The inaugural concert of the Arties Festival India in Chennai was a tribute to French classical music.
Despite the acres of woodland, it was a sweltering summer evening, when a barefoot audience filed into the Rukmini Arangam Auditorium at the Kalakshetra Foundation for the inaugural concert in Chennai of the Arties Festival India. A novelty showcasing the rare works of French masters, it was organised by Alliance Française, BNP Paribas and the National Centre for the Performing Arts and hosted by Kalakshetra Foundation.
The biannual festival founded in 2008 has as its ambassadors, musicians who can compare with the finest in Europe and are united by their uncompromising love for India. The five who took the stage — Laurent Manaud Pallas (violin), Mathilde Borsarello Herrmann (violin), Cecile Grassi (viola),Gauthier Herrmann (cello and founder-manager of Arties Festival) and Emmanuel Christien (piano) — are all graduates from top-end schools and have performed at prestigious venues worldwide.
The programme opened with Adam Greig, faculty at KM Conservatory, succinctly introducing the pieces — Maurice Ravel’s Piano Trio, Gabriel Faure’s Apres un Reve, a tribute to Jean-Philippe Rameau and Cesar Franck’s Piano Quintet in F Minor.
Ravel’s Piano Trio, composed a hundred years ago on the eve of his enlisting to fight in the Great War, is a chamber work dedicated to his teacher and celebrates his Basque heritage. It’s a piece that demands technical prowess from the pianist, violinist and cellist, and Christien, Pallas and Herrmann rose to the occasion. Through the four movements — ‘Modere’, ‘Pantoum’, ‘Passacaille’ and ‘Final’ — the violin whispered, the cello sighed and the piano sang the octaves in between. The ‘Modere’ draws from a Basque dance form and was played with such harmony that the listening pleasure came from both the cool elegance of Christien’s piano and the capacious warmth of Pallas’ violin. The ‘Pantoum’ with its Oriental sounds was anchored by a muscular yet sensitive cello that melted in the background with lovely swiftness in the ‘Passacaille.’ Flashes of colour emerged through the trills, tremolos and timbres before the trio dived headlong into a bombastic ‘Final’ where they volleyed back and forth in fluid interplay.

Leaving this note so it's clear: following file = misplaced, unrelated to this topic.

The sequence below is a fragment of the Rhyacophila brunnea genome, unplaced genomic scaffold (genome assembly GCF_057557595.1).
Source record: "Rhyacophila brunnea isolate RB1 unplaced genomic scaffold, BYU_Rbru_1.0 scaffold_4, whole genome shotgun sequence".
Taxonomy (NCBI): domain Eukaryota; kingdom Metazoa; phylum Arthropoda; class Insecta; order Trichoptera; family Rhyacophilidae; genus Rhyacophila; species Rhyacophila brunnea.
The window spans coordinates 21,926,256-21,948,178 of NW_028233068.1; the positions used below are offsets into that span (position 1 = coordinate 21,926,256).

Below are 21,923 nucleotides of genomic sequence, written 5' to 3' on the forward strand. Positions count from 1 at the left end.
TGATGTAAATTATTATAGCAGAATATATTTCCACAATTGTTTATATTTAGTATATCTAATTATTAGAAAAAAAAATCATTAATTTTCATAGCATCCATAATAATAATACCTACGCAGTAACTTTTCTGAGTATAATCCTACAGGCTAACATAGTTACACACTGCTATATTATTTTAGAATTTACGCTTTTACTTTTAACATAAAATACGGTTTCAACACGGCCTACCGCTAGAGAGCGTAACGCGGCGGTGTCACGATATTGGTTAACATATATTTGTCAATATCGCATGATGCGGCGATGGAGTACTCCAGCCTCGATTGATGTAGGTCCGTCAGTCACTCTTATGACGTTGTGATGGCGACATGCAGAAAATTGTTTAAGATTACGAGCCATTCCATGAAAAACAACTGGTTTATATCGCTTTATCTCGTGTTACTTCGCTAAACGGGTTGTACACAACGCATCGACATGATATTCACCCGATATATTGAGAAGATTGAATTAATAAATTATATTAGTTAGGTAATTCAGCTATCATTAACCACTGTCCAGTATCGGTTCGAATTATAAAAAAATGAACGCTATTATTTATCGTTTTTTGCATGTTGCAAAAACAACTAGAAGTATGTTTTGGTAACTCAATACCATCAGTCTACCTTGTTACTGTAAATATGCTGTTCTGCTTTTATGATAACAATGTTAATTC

Faure’s Apres un Reve, as the title suggests, is the dream of eloping with a lover and is a song arranged for the violin, viola and piano. The scherzo took on a meditative note, with the violin searing through the plaintive melody. The tribute to theorist, opera composer and French legend Rameau, on his 250th death anniversary, played by all five musicians, was a warm, sweet-toned piece rich in lyrical sound and vibrato. Rameau was long forgotten in the land of his birth in the years following his death and was resurrected only at the time of the Franco-Prussian War nearly a hundred years later, a popularity he enjoys till today.Gallic musical soul
After the intermission, the artists gave a poignant yet vibrant traversal of Franck’s Piano Quintet in F Minor. Written for piano, two violins, viola and cello, it phrases the pioneering essence of new-age music. The three movements — ‘Molto moderato quasi lento,’ ‘Lento con molto sentiment’ and ‘Allegro ma non troppo ma con fuoco’- echoed the Gallic musical soul of the era. In a piece with torrid emotional power, the violinists played the slow melodic phrasing while the piano, viola and cello with unbridled swing captured the boisterous spirit of the score.
Throughout the evening, the musicians dedicated the concert to ornate readings of the works of these composers. They became springboards not only of their music but also of their time. Their expansive approach to the performance deserves praise and the beautiful interplay of their individual sound, commendation.
Some classical musicians showcase the genius of the composers, others the genius of their talent. When they played A.R. Rahman’s Oscar-winning ‘Jai Ho’ for the encore, these Arties musicians outdid themselves on both counts.